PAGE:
DJ Qbert – Turntable Diaries #1

This year the DMC World Championships turns 30. So for that reason we like to introduce you to some of the protagonists. Today we start with DJ Qbert.

This year the DMC World Championships turns 30. For that reason we talked to some of the winners of the last 3 decades about the history of DJing and their personal point-of-view on spinning the wheel of turns. So during the next weeks we like to introduce you to some of them. Today we start with DJ Qbert – World Champion 1992 (s Rocksteady DJs with Apollo & Mix Master Mike), World Champion 1993 (as Dream Team with Mix Master Mike) and one of the most popular Deejays ever.

When did you start with turntablism?
DJ Qbert:* 1985.

Are you still active? Do you make a living out of it?
DJ Qbert: Always training and my album is almost done as well. It’s everything, if you look on the site I just did some skratches for the new Dreamworks film “Turbo”. We even have a new mixer coming out: the TR-1s mixer! So much stuff! I even have an online school

What kept you excited all those years?
DJ Qbert: Like a jazz musician or kung fu master. Always looking to get better and discover new things.

What’s your most favorite routine?
DJ Qbert: I love when I do my new routines and things from the new album, and also love the feeling of flowing freely when I get tons of practice in.

When developing a new routine, where do you start?
DJ Qbert: It usually comes from a day dream, a dream or just brainstorming. It all starts with knowing that anything is possible. It’s there, you just gotta dig super deep in your soul and pull it out.

Is there a different approach when doing team routines?
DJ Qbert: Yeah, like a team effort. We all share ideas and agree on what the best sound for the audience is and what we like. Usually we work on one part at a time. also jamming helps, and everyone does their homework before hooking up – like searching for sounds, and composition ideas and such.

What’s your basic philosophy on turntablism?
DJ Qbert: I love listening to a good flow, an original cadence, crazy swing, new techniques, catchy melodies, composed skratch patterns, all that funky music theory and beyond when it also includes the spiritual aspects, where the phrasing becomes otherworldly and to some may sound off beat. But I love it like that, when like a jazz artist one can hit that zone – where a skratcher is able to have their kuts dance around the straight line of time and play with all kinds of weird rhythms far off the mathematical chart of nature. In other words, I like it when you can hear the magic of god flowing through them. We all can do it since we are all universally one.

How do you prepare for battles? And how do you feel when doing a battle?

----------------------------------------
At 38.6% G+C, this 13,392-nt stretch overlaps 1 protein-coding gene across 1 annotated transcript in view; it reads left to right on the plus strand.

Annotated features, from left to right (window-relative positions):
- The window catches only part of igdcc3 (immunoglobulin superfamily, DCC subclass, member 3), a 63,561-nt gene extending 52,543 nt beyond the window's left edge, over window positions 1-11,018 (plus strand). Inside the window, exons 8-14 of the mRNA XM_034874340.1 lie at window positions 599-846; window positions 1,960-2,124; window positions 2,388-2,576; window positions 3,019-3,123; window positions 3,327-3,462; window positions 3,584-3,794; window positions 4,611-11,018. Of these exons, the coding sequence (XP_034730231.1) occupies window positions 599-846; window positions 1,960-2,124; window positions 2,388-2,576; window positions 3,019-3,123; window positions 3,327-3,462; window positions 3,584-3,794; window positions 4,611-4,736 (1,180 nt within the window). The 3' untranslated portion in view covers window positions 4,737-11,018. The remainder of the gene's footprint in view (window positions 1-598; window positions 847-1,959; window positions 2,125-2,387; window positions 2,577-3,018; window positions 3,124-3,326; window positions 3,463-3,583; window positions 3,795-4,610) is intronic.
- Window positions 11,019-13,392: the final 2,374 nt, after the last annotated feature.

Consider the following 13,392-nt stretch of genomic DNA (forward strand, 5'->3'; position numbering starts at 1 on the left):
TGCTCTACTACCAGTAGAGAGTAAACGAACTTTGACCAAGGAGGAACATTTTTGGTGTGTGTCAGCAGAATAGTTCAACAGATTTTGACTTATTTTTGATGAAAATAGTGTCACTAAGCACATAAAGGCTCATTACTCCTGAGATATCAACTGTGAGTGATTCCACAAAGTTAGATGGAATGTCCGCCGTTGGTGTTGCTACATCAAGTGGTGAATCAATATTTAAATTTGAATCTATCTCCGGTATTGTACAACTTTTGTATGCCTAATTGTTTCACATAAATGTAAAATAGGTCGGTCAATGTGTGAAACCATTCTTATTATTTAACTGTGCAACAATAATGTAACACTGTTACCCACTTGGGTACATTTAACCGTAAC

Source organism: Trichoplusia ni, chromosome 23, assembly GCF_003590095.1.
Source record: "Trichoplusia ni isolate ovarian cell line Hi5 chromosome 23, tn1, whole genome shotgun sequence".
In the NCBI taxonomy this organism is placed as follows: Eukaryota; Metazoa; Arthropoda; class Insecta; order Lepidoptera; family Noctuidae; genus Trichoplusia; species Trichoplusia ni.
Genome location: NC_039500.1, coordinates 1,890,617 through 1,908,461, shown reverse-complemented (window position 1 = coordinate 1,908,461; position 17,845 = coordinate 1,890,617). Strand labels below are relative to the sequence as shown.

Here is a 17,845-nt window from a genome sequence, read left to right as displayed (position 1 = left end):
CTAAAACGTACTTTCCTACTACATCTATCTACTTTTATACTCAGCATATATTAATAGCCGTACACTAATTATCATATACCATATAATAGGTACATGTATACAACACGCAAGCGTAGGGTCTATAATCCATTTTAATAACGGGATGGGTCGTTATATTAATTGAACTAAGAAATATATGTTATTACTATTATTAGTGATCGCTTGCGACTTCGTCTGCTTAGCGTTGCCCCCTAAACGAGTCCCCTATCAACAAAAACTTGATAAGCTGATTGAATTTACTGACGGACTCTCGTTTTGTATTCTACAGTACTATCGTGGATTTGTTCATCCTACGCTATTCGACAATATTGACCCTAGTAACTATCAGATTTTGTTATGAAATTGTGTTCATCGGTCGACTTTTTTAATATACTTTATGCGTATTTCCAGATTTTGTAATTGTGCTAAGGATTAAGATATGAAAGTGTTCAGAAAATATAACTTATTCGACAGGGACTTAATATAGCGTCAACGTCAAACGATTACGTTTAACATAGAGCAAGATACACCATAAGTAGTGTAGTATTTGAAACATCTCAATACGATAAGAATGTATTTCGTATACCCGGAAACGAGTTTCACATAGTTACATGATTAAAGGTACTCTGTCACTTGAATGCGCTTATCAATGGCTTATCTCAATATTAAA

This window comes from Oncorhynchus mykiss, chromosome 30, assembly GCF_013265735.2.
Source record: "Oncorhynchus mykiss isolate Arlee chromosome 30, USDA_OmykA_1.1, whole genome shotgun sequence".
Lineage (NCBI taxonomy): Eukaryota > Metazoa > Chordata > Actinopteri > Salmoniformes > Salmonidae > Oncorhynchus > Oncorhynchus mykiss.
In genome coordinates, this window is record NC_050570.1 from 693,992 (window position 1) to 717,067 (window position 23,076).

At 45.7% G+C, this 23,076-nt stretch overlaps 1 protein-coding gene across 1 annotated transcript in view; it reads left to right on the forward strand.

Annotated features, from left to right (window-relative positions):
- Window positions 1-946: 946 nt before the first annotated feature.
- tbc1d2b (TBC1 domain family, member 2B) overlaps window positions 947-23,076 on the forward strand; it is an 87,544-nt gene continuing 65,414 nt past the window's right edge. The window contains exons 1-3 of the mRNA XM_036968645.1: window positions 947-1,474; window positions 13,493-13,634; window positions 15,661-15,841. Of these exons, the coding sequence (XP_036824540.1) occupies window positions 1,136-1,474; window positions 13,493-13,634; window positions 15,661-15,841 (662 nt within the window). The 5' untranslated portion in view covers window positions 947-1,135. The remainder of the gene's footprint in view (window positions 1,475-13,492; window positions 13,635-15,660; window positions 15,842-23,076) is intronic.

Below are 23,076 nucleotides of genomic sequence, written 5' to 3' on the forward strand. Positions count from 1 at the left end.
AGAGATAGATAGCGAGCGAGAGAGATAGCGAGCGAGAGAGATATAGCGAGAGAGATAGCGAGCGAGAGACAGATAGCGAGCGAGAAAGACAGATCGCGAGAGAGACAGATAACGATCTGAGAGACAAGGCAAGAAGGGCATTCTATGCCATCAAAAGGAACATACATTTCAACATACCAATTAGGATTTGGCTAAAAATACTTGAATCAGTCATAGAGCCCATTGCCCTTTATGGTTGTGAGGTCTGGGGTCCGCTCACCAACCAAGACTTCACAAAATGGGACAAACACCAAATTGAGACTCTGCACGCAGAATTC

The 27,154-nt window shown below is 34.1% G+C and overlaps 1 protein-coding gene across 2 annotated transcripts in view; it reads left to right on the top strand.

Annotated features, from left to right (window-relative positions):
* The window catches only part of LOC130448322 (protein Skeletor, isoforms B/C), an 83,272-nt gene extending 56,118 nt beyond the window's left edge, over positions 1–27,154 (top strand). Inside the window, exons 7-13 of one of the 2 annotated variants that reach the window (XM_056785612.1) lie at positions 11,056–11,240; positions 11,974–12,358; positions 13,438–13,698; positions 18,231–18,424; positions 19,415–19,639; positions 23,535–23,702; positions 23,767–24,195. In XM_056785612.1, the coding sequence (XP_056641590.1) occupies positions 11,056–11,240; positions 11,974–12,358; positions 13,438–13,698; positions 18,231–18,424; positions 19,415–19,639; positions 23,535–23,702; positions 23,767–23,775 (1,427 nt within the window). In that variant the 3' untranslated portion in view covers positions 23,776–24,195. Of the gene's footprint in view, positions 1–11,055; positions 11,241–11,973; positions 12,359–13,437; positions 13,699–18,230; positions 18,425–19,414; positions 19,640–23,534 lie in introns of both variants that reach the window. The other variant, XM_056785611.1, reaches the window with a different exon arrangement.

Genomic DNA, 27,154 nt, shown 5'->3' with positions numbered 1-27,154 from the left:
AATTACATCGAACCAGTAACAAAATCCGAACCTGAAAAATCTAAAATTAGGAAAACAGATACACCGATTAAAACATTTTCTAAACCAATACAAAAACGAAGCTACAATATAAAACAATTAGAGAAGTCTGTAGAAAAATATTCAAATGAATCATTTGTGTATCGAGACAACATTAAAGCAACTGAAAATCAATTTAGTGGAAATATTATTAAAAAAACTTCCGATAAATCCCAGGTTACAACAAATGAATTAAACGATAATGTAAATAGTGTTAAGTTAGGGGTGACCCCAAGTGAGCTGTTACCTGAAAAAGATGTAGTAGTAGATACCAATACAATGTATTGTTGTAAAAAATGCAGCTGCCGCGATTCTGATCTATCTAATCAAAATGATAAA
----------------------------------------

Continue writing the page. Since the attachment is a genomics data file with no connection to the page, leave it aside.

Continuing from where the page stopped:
DJ Qbert:Practice like a mad man and study the competition like a boxer. Then do something a step ahead, then keep going more steps ahead after you get that step, and use your imagination to completely be on another world and then make up a routine that battles that guy, then go more steps beyond that, and keep climbing up those stairs even after the battle!

Do you remember your first DJ battle?
DJ Qbert: I lost, then I learned from it and got better, and kept taking them extra steps haha. then I lost more battles and learned, and just kept moving forward with each lesson. they all were wins when you think of them as classes.

How was your DMC battle for championship?
DJ Qbert: First time in 1991, the DMC went like this: I didn’t care if I won or lost, but that I honed my skills. Then I became the bay area champion. Next I went to the West Coast DMC battle and all I cared about was practicing and not caring about winning. Then I won and became West Coast DMC champion for 1991. Same went for the USA 1991 DMC. I just trained and whoever won didn’t matter to me. then surprisingly I won that.
So then soon after I go the DMC World eliminations as the USA champ and I just do my best without any cares of being the winner again. Then lo and behold I take first place in that. So the next day I am in the World Finals, but my attitude changes. I became arrogant and thought I didn’t need practice anymore and that I already won this thing. That year, I lost and took 2nd place, lol! A big lesson that taught me to always stay humble and respect the art. I’m not there to be a star but I am here to serve people with creations that I have put my all into. From then on, we kept the same attitude of humility, and went on the being world champs from 92-94 with my team mates Mix Master Mike and DJ Apollo .

Your top 3 turntablism records?
DJ Qbert: Skratchy Seal’s »Superseal«, Skratchy Seal’s »Superseal in the 4th Dimension« Psychedelic Skratch Bastards’s »Battle Breaks«